Ashlee Hein sorted through some papers searching for the Marysville High School softball career leaders list. She had been asked what categories she's listed in the top 10.

Ashlee Hein sorted through some papers searching for the Marysville High School softball career leaders list. She had been asked what categories she's listed in the top 10.

It was a time-consuming answer.

"Highest batting average, most home runs, most triples, most doubles, most games played, most base hits, most RBI," Hein said as her voice trailed off and was replaced with giggles. Her accomplishments, when seen in black and white, surprised even her.

Hein finished as one of the most productive players to wear the Monarchs uniform. In her senior season in 2007, Hein hit .432 with six home runs and 25 RBI. After graduating, she enrolled at Kent State last August and earned a spot on the softball team.

Until her sophomore season begins in August, Hein has returned to Marysville after a long, grueling, but exciting season as a member of the Mid-American Conference champion Golden Flashes.

"I'm just chilling," Hein said, once again flashing a smile. "I'm taking time off."

Hein started at catcher in 32 of Kent State's 58 games. She hit .175 with two home runs and 11 RBI in 80 at-bats, but defensively she was critical behind the plate. Hein was the personal catcher of Kent's ace, Gabe Burns, who was 20-6 with a team-best 1.29 ERA.

"I expected to play a little bit, but not as much as I did," Hein said. "Gabe was comfortable with me and it's hard for one catcher to catch every single game."

Kent State has become a perfect fit for Hein, something that was not the case when the school year began.

"When I first got to Kent, we started class the same time we started practicing," Hein said. "It was four-hour practices. I was so stressed out. I wanted to quit and come home."

Before doing that, Hein thought back on what her high school coach, Chris Shirer, taught her the four years she played for him.

"Because of him, I stayed," she said. "From past experiences I had with him the four years he was my coach, he made me stronger for situations like that."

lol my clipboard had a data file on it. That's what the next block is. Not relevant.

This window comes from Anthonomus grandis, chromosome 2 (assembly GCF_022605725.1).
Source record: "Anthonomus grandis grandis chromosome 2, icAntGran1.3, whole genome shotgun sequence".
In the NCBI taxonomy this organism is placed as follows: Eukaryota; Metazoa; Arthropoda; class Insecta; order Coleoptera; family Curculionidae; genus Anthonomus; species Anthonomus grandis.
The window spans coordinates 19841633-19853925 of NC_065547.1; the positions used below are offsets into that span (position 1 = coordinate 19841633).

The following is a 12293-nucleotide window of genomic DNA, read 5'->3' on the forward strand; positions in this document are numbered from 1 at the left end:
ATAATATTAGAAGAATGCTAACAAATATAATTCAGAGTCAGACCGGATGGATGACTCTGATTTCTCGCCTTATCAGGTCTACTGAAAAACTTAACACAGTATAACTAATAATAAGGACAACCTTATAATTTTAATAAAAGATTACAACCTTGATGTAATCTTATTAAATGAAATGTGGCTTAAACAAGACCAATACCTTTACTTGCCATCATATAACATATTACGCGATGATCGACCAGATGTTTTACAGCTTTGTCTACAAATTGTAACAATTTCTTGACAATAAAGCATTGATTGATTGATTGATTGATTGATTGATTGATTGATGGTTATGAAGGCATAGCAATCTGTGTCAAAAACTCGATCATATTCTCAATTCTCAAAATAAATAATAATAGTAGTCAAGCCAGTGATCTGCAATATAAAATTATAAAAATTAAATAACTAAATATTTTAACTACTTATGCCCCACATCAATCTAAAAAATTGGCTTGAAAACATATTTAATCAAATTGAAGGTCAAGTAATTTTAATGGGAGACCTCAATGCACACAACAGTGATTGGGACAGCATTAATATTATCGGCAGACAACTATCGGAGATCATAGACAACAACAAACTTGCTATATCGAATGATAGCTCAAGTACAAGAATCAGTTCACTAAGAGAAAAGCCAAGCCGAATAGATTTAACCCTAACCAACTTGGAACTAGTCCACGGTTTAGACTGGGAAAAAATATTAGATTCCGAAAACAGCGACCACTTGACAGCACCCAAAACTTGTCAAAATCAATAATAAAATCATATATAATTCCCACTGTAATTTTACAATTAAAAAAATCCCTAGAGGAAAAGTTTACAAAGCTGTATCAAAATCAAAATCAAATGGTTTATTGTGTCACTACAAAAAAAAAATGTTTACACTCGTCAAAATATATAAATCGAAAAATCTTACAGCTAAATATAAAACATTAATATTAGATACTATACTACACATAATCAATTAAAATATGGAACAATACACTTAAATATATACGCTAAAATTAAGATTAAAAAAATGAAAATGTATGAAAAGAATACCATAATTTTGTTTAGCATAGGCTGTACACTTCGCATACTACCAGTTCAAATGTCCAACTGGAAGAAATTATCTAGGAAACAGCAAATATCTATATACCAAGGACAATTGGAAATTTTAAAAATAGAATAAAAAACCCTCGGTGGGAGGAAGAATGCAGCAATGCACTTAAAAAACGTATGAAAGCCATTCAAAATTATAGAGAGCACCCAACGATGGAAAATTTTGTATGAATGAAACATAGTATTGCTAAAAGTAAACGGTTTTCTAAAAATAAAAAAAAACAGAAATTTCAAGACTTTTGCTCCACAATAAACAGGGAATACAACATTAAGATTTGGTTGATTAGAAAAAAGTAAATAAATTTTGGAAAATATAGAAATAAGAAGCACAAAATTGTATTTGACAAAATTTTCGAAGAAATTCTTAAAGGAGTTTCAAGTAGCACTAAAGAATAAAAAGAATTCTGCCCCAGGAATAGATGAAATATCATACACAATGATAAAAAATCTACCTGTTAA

Hein was lucky even to have those experiences.

Around mid-afternoon Tuesday, Sept. 16, 1997, Timothy Hein, 37, was driving southbound on Route 31 in his 1981 Chevrolet truck with his daughter, Ashlee, 8, and son, Matthew, 11. A Mack truck traveling northbound went left of center and collided with Hein's pickup.

"I don't remember much about the accident," Ashlee said. "I got knocked out. I remember little bits, but not very much."

Her father died later that day.

"I realized how easily life can be gone," she said.

Time has helped Ashlee, her brother and her mother, Brenda.

"We just deal with it," Hein said. "My mom raised us very well. She did everything in her power to raise us like a normal family. It was hard for her, but as we grew older we learned to deal with it better."

"It was harder when we were younger. We did not know what to say or do. Marysville is a small town so everyone knows you and knows what happened."

Almost 11 years later, Hein has realized that because she did not have her father around, she learned to be more independent and hard-working. It was those traits Hein relied on last August as she encountered her new and challenging schedule.

"Wake up, class, practice, eat and go to bed. That's my day," she said. "I'm pretty organized, though, and it was a lot about time management and getting stuff done, just being more responsible."

On the field, Hein has used those same traits to be successful. Early on in Kent State's practices, she caught the eye of her coaches.

"Ashlee has a great work ethic," said Amy Densevich, Kent State's pitching and catching coach. "She's passionate about the game and you can see that when she takes the field. She's a hard worker and I enjoyed working for her. I look for big things down the road from her."

To prepare for next season, Hein is limiting her softball playing as to not burn herself out on the game and rest her knees.

"I caught half of our games last season and I was beat," she said. "I haven't had any problems with my knees until this year. At the end of the season they were achy and worn out."

Hein is working out to stay in shape. When the team reconvenes in August, it will be bittersweet as all the players learned to love the senior class.

"It was very emotional," Hein said. "Our seniors were recall good leaders and we all bonded really well. That's why we were so successful."

Kent State finished 46-12 -- the most wins by a MAC team since league play began in 1983. For the first time, the Golden Flashes have won at least 30 games and the MAC East title the last three seasons.

Among those seniors was Burns. Dealing with the loss of those graduates will be of the utmost importance to Hein and her returning teammates.

"We just connected," she said. "I knew what Gabe wanted to throw and we learned a lot about each other. Hopefully, I'll be able to do that with someone else."